“So Joshua called together the twelve men he had chosen—one from each of the tribes of Israel. He told them, “Go into the middle of the Jordan, in front of the Ark of the Lord your God. Each of you must pick up one stone and carry it out on your shoulder—twelve stones in all, one for each of the twelve tribes of Israel. We will use these stones to build a memorial. In the future your children will ask you, ‘What do these stones mean?’ Then you can tell them, ‘They remind us that the Jordan River stopped flowing when the Ark of the Lord’s Covenant went across.’ These stones will stand as a memorial among the people of Israel forever.” – Joshua 4:4-7.
In the opening scene of the movie, Christopher Robin bids farewell to Winnie-the-Pooh. As they reflect on life and more, Christopher Robin muses that what he likes doing best is nothing. “It means just going along, listening to all the things you can’t hear, and not bothering,” he tells Pooh. But he adds, wistfully, that he can’t do nothing anymore. The time has come. The boy makes the bear promise never, ever to forget him, even when they grow old. Pooh promises. As an adult, he forgets that promise.
As an adult Christopher Robin is devoid of joy, giving everything to his work, working so many hours he has no time left for his wife and daughter. The fun-loving playful Christopher Robin of Hundred-Acre Wood seems a lifetime away. It comes to the point where he has a choice, to go with his family for a weekend away or return to the office to work on “reducing costs and cutting staff” for his manufacturing bosses. Work wins out and his family leaves for the country without him. His priorities are not what they should be so he does not focus on what is important today.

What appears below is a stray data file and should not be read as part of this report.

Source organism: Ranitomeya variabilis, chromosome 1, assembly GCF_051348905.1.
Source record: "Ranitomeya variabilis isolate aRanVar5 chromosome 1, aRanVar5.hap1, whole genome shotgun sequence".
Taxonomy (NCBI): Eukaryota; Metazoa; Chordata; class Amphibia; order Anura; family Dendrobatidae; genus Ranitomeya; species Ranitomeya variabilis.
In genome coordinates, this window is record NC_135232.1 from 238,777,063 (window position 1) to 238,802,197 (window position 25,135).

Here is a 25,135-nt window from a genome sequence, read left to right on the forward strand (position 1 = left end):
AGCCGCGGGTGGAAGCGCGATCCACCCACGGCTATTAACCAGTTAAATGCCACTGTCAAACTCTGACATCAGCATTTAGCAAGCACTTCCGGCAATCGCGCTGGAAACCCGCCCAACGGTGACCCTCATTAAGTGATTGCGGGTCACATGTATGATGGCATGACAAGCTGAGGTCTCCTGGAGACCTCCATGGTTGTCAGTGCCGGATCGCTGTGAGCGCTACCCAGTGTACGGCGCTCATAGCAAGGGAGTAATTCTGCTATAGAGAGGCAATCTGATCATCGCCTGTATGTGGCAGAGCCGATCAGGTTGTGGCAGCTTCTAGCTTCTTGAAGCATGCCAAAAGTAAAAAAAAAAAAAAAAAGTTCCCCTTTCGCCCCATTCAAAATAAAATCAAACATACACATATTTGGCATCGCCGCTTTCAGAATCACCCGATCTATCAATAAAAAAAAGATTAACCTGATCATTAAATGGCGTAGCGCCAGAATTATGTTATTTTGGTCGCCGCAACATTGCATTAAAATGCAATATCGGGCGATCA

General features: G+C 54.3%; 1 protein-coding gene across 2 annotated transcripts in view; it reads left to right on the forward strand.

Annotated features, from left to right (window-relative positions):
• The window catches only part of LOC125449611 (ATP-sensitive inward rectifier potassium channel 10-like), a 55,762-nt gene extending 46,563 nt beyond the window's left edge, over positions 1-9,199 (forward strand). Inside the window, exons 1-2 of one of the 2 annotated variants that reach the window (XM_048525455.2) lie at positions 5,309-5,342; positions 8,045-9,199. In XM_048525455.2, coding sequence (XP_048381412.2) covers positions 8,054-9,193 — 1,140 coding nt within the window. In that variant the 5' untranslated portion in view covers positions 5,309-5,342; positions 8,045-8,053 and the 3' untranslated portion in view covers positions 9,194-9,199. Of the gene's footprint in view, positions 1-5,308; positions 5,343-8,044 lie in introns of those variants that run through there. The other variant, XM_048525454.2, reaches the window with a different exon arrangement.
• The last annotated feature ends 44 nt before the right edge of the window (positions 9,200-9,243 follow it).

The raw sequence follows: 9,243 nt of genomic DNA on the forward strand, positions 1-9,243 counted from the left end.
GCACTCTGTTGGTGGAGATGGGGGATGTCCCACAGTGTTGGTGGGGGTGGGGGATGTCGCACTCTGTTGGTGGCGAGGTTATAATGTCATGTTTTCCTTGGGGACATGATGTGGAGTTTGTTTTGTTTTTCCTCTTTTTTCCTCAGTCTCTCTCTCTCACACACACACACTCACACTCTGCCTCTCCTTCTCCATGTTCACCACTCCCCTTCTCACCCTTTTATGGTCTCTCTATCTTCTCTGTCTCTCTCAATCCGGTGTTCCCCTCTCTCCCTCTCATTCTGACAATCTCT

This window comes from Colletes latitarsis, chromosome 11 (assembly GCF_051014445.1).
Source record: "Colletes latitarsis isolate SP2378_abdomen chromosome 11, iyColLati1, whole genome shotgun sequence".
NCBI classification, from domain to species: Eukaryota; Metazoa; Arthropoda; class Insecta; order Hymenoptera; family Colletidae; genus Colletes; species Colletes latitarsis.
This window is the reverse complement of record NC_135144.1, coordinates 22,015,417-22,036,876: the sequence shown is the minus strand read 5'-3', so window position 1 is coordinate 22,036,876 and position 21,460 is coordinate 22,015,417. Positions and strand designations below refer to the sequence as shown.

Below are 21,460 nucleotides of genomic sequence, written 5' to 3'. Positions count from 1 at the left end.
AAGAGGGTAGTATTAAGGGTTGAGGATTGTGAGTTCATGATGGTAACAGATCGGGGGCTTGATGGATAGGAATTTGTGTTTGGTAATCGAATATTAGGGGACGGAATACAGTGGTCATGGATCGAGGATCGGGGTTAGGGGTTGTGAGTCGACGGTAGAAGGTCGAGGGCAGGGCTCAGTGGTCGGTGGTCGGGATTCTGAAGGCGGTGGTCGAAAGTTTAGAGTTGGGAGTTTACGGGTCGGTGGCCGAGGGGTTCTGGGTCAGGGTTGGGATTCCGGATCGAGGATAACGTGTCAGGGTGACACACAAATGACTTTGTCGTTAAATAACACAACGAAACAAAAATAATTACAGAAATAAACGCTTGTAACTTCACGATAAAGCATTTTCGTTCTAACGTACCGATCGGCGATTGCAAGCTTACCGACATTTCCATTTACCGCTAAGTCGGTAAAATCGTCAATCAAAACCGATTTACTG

In Joshua 3, we read of an amazing miracle God performed for His people. He caused the Jordan River to stop flowing so they could cross on dry ground into the Promised Land. God then instructed them, through Joshua, to gather twelve stones from the Jordan to set up as a memorial. One man from each tribe was selected to take a stone from the riverbed. Joshua set them up as a sign, as a remembrance, of what God accomplished for His people on that day. God knows that we have spiritual amnesia. He knows that we sometimes forget what is truly important. So He gives us memorials. God knows that when we forget what He’s done in the past, we begin to lose focus on the priorities of the present. We can forget what is important if we are fixated on what is not important. That is the time we need to stack some “spiritual stones” as a reminder of what is really important in our lives. Then set aside some time to remember those important things.
Hopefully, this movie will remind us of the importance of family, the importance of today, and the importance of remembering what God has done in our lives; the moments He’s met us in our weakness, and showered us with strength. The times He’s brought clarity to our confusion, direction to our wandering, and peace to our fears. The more we acknowledge God’s footprints across our yesterdays, the more we will see His hand upon today and the less we will worry about the future
- Is there something from our past that will help us in our present?
- What can we do to remember the memorials – the things God has done and is doing in our lives?